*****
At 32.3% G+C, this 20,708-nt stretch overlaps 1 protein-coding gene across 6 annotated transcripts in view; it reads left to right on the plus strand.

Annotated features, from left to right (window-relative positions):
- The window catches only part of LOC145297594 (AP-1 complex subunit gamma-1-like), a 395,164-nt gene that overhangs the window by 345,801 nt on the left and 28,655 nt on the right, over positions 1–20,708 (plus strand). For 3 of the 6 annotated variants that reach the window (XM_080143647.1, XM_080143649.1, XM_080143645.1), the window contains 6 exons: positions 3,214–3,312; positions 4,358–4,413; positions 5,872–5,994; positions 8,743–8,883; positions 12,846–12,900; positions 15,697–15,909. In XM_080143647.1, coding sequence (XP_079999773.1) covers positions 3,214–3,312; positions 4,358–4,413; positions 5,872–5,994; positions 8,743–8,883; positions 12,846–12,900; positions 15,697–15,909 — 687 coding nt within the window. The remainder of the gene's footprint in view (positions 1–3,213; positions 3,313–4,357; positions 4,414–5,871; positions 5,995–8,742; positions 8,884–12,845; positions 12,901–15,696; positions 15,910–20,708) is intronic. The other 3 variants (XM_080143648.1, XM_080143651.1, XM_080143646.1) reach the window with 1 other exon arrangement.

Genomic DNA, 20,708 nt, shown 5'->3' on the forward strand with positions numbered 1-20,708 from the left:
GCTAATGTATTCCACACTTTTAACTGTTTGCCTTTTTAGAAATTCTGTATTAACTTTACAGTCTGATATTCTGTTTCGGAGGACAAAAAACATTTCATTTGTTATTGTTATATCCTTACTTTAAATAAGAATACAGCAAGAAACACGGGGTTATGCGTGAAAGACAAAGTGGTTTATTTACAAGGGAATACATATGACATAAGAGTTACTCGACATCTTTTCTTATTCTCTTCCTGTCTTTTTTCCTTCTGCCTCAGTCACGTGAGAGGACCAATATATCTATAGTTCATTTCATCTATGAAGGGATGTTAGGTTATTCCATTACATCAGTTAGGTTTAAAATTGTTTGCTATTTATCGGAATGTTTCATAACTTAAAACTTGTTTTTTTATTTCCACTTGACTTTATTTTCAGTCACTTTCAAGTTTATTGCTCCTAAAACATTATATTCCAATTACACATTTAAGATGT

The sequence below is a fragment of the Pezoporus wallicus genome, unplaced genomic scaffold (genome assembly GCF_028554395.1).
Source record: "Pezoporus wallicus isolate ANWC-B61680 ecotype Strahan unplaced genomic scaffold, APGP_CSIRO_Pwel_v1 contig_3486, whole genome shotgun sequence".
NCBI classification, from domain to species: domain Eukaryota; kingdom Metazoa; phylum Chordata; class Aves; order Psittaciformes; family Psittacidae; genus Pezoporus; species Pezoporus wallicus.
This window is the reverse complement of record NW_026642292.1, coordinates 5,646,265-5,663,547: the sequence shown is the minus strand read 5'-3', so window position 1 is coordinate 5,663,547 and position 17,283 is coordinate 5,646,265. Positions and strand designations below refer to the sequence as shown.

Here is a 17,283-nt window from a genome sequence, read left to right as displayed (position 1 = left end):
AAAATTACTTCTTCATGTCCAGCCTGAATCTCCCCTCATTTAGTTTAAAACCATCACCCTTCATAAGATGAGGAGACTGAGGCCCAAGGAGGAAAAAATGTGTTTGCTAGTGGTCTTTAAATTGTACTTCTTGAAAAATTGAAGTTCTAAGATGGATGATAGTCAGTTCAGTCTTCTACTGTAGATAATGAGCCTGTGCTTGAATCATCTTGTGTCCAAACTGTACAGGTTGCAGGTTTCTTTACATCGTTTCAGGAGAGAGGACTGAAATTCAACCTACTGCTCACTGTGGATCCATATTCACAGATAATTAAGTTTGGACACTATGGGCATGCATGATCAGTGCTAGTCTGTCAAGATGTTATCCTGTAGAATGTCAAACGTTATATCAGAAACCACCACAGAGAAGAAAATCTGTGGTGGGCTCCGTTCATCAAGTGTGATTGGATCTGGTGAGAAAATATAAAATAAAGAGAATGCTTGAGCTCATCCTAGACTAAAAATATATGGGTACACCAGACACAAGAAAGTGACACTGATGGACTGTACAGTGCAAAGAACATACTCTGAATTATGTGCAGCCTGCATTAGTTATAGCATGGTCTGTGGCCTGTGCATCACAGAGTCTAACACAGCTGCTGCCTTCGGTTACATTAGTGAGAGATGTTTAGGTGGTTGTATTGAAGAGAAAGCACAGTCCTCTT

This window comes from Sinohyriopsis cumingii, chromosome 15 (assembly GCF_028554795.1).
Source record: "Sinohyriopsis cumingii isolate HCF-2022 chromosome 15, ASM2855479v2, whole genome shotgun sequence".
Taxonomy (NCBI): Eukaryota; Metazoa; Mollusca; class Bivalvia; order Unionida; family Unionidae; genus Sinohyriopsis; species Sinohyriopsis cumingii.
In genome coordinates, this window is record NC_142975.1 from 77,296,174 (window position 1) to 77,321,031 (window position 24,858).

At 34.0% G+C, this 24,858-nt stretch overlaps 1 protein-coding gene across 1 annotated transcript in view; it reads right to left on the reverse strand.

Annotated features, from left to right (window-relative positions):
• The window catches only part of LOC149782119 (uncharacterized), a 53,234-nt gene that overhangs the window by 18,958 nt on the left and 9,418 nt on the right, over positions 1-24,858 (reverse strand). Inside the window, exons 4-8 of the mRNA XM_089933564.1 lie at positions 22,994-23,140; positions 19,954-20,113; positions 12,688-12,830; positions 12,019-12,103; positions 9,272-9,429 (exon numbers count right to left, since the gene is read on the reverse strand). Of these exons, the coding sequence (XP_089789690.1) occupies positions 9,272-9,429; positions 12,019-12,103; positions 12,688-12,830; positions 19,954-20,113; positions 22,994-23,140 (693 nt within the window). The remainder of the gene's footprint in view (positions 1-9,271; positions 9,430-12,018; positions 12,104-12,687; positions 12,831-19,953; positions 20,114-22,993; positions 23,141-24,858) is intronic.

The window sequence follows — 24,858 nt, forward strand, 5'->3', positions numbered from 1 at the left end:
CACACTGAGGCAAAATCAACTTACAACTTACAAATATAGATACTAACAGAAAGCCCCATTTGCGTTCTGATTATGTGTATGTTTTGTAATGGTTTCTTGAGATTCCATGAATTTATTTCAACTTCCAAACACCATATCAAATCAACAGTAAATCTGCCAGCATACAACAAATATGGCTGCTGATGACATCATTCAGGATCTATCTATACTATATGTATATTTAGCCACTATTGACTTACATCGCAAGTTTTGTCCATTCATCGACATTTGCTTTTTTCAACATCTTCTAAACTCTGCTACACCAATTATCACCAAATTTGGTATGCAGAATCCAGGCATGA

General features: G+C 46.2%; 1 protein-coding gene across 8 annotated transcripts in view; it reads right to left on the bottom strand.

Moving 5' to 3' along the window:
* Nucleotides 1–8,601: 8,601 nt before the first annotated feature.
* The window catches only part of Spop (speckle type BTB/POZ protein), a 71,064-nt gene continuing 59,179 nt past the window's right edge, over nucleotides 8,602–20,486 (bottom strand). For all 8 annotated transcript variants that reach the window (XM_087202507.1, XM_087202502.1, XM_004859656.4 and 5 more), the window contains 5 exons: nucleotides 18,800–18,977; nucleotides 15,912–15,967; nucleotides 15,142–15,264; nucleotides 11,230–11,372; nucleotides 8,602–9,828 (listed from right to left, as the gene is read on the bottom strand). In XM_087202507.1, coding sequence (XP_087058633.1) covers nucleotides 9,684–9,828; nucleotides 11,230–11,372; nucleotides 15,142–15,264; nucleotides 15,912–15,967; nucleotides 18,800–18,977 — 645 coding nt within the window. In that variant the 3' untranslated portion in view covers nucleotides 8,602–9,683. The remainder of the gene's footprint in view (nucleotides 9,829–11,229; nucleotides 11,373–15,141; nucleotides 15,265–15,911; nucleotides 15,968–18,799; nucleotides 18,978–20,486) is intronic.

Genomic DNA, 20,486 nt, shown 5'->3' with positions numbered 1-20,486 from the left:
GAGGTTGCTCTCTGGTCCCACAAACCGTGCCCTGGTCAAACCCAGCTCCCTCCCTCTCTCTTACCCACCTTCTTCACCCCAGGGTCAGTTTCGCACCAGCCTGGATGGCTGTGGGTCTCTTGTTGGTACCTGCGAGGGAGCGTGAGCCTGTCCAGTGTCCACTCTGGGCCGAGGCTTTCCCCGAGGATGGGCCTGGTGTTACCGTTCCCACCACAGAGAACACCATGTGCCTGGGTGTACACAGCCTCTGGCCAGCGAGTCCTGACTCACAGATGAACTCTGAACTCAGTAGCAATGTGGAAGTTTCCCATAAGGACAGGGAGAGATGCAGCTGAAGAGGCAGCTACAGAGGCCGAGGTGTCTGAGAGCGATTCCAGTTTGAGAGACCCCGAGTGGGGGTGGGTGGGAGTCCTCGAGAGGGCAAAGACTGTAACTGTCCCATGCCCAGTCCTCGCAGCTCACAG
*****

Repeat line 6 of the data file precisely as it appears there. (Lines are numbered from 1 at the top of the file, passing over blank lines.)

The sequence below is a fragment of the Pezoporus wallicus genome, unplaced genomic scaffold (genome assembly GCF_028554395.1).